The Demonic Voice Behind the “Right to Choose”
Robert P. George, disagreeing with Cornell law professor Eduardo Peñalver over whether Catholics and other pro-life advocates could support the Democratic party, indicated that at the heart of their dispute were two questions: first, whether human embryos are human beings or not, and then, “whether every human being, irrespective of age, size, stage of development, or condition of dependency, possesses profound, inherent, and equal dignity.”
The first question, Dr. George held, is a scientific one, answered affirmatively by embryological standards. The second is philosophical:
In this question the demonic character—and I don’t simply mean by this “very bad,” but “from evil spirits”—of what is being dealt with here becomes evident. Our opponents view the essential value of the human being as a quantity, not a quality: specifically, a quantity of active intellectual life. They measure the value of the human body only so far as they can perceive it serving as a vehicle for intelligence, hence the devaluation of all life, young, old, or impaired, and, at least by implication—although this is currently unfashionable to admit—inferior, in which this power is small or difficult to detect.
The manifest potential of nascent life is, as a rule, ignored for the sake of expedience, although this is irrational. The principal reason why children are condemned to death in the womb is that they are inconvenient, but philosophical justification of the killing nearly always involves devaluation.
The First Symbol
But a mortal body—and by mortal I mean not only “susceptible to physical death,” but also “susceptible of everlasting life in the resurrected Son of God”—is the first, the intended, and the irreducible symbol of the quality of humanness, and so of the potential that demons, being pure spirits, do not have. This potential is clear in the human embryo, but is also, we believe, in the elderly (the dying seed of new life) and in those with damaged or inferior minds, all of whom bear the sign and quality, from conception, of humanity—a human body—and thus bear every human potential as they await the hand of God in their further, infinite, development.
Where mere intellectual life and power are regarded as the essential value of human being, men are defined as devils define and value themselves, according to the hierarchy of values by which they wish to remake us after their own image—the body, which God stubbornly persists in perpetuating, be damned.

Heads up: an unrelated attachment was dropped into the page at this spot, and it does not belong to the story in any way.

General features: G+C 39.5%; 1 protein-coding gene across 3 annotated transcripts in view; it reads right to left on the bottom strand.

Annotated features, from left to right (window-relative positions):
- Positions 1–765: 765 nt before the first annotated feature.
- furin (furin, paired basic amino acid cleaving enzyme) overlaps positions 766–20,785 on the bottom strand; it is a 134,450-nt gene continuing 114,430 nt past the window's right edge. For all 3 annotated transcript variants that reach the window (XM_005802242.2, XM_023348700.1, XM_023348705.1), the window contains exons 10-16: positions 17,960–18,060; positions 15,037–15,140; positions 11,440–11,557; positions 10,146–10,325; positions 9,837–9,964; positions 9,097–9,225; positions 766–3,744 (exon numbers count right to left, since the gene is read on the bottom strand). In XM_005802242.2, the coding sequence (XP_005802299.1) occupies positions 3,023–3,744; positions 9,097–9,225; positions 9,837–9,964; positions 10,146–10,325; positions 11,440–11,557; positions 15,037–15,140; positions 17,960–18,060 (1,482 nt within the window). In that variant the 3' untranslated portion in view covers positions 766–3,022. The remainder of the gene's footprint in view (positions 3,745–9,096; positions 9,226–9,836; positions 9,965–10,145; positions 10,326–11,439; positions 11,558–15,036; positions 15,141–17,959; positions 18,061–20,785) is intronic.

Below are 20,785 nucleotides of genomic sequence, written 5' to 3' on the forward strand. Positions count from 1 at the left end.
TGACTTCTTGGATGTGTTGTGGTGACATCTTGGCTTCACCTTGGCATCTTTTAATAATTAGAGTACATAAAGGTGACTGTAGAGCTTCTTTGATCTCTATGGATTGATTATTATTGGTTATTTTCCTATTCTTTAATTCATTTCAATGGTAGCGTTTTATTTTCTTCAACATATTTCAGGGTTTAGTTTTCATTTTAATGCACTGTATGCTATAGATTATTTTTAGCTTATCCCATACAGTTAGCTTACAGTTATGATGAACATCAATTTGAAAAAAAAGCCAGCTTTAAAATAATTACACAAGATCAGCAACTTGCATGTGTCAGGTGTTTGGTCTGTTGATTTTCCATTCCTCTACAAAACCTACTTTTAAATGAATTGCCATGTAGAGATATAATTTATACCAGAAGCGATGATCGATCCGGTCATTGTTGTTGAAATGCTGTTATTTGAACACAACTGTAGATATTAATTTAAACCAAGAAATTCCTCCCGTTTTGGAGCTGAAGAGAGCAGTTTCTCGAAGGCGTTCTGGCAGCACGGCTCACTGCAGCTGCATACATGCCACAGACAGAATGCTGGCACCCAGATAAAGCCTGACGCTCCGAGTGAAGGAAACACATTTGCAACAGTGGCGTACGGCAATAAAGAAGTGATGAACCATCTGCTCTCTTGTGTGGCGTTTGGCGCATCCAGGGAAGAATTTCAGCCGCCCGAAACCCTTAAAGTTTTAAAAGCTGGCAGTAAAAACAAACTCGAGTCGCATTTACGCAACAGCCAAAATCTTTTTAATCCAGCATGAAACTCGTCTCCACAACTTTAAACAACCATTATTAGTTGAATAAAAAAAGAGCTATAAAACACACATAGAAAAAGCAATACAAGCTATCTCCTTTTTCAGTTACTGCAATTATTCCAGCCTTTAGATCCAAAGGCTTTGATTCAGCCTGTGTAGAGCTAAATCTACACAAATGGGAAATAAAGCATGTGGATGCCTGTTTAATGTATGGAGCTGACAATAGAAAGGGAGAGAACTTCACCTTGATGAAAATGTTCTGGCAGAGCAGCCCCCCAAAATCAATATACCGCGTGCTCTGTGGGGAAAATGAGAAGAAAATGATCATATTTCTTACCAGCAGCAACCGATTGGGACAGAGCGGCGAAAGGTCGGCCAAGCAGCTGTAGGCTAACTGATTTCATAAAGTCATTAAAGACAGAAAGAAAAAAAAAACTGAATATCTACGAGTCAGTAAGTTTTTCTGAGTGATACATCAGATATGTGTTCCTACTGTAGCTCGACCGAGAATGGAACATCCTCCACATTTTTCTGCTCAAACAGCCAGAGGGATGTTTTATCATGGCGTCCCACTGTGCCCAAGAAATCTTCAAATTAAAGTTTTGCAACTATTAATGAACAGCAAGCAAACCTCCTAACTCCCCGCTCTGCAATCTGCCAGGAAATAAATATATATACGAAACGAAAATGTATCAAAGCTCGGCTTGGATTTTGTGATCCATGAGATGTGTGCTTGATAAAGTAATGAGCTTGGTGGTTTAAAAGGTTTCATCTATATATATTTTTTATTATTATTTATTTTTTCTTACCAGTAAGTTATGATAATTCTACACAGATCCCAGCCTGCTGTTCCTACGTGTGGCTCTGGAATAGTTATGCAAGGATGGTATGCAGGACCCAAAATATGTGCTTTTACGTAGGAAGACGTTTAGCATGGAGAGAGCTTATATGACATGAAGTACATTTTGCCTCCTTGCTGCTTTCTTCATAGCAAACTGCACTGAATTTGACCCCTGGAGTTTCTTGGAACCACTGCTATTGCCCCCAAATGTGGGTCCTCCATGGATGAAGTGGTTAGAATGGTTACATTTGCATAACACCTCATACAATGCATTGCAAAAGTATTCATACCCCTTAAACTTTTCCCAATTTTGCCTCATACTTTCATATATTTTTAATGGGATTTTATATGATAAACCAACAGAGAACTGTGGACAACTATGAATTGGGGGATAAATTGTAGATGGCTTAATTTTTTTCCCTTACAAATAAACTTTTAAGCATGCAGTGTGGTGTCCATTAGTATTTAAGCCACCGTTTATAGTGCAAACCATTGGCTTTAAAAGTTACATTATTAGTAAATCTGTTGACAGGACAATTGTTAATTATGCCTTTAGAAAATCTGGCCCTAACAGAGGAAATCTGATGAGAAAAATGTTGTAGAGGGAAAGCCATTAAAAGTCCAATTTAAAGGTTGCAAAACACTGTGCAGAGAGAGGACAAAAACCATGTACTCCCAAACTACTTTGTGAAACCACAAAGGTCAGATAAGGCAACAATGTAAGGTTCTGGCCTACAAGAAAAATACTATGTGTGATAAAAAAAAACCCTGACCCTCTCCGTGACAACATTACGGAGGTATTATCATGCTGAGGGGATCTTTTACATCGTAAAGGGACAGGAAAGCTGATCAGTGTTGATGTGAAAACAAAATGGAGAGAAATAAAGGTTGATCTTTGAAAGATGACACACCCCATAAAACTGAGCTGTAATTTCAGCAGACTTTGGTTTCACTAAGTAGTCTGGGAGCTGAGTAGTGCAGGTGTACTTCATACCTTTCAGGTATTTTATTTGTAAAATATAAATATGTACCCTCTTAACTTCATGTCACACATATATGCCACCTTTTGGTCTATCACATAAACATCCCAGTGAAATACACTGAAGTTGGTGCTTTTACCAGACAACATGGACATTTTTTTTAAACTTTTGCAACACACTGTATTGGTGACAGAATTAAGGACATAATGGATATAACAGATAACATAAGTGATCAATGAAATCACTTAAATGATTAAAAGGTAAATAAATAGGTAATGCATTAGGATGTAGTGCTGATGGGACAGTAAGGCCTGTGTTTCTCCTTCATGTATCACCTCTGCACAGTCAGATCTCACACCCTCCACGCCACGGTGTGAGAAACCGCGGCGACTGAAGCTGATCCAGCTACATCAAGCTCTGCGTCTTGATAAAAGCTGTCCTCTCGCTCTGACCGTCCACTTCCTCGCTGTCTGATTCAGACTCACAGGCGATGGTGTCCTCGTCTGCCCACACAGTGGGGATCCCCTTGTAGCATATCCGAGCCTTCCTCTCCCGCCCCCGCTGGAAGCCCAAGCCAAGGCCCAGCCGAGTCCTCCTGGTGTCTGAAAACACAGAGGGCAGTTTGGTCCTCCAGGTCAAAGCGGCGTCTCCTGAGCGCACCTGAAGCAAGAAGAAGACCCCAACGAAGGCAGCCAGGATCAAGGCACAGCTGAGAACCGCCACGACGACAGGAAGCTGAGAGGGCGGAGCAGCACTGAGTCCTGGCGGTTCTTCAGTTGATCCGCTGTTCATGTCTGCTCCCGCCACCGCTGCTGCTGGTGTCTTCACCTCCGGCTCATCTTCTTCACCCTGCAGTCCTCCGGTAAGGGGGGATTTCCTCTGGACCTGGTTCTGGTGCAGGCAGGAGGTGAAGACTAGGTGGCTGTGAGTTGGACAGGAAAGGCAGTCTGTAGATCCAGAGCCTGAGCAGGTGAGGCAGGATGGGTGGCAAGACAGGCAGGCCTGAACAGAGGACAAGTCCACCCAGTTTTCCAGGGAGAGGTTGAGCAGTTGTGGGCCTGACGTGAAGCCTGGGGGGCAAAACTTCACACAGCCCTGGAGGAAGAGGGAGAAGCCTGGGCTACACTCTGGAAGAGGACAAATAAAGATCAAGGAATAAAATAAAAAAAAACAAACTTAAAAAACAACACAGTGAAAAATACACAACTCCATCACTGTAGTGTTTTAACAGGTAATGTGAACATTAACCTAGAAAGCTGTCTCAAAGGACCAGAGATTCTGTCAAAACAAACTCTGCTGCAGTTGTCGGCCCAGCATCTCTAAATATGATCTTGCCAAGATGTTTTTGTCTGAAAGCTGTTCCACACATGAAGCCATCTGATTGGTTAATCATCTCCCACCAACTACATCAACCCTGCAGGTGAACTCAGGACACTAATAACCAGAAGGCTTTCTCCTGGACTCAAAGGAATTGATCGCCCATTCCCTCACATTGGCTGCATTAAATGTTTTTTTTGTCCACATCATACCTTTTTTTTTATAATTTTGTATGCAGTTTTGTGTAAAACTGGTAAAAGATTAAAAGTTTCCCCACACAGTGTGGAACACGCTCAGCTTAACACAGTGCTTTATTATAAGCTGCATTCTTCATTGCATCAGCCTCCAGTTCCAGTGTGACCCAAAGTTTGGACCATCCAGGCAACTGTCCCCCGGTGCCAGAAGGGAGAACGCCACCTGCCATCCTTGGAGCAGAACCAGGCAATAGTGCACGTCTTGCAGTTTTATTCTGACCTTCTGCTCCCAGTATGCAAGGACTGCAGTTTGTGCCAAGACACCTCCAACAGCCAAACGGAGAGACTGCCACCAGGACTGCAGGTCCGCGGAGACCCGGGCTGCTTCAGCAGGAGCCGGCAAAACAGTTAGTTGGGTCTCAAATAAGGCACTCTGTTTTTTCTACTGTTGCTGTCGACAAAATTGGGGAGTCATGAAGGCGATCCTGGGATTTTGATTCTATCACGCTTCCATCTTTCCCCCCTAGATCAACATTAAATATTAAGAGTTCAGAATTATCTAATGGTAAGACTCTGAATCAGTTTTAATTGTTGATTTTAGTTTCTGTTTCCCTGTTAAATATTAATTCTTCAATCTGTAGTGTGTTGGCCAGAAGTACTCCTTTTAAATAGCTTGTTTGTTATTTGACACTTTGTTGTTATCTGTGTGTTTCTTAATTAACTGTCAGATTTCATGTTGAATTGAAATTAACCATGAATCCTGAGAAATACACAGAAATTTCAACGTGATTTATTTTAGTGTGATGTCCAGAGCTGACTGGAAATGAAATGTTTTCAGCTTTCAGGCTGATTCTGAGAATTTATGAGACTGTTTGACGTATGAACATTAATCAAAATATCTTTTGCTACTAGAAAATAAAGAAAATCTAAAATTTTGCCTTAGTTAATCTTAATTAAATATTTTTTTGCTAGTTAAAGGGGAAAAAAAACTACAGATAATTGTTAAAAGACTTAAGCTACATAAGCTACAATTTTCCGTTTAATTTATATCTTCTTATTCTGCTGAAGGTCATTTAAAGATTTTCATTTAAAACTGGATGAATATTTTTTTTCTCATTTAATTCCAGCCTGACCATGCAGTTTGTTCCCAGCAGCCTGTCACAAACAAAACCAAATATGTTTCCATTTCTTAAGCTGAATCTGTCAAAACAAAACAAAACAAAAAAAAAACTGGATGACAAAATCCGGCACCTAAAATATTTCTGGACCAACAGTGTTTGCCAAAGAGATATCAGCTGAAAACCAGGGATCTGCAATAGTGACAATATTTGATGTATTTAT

The holy angels exult in the order of service for which they have been created, not only by the power of their intellects, but by the measure of their obedience, which they doubtless see simply as the office toward the Infinite God that is their continual joy and the meaning of their existence—thus, one would think, exposing themselves to demonic contempt as simple, servile, and undeveloped—a contempt the faithful also know from their dealings with wicked men.
Having given up obedience for autonomous self-actualization, the demons have lost the offices for which they were made, along with their joy and meaning. They substitute for these an absolute valuation of their created essence, that is, their intelligence and power—what remained to them when their original telos and its glory departed.
The Origin of Choice
It is this into which they wish to draw us by exalting intelligence toward the negation of its incarnation—thus their joy in death, and their encouragement of self-realization through futile and destructive exercises of intellect. The “pro-choice” campaigning we know has its origins in a deeper and older choice, an ancient self-abortion into which the devils wish to draw the human race through the devastation of its peculiar glory, the perfection of which they thought to accomplish in the destruction of the flesh of God’s Son.
— S. M. Hutchens, for the editors
S. M. Hutchens works as a reference librarian in Kenosha, Wisconsin. He holds a doctorate in theology. He is a senior editor of Touchstone.
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“Self-Abortion” first appeared in the January/February 2007 issue of Touchstone. If you enjoyed this article, you'll find more of the same in every issue.
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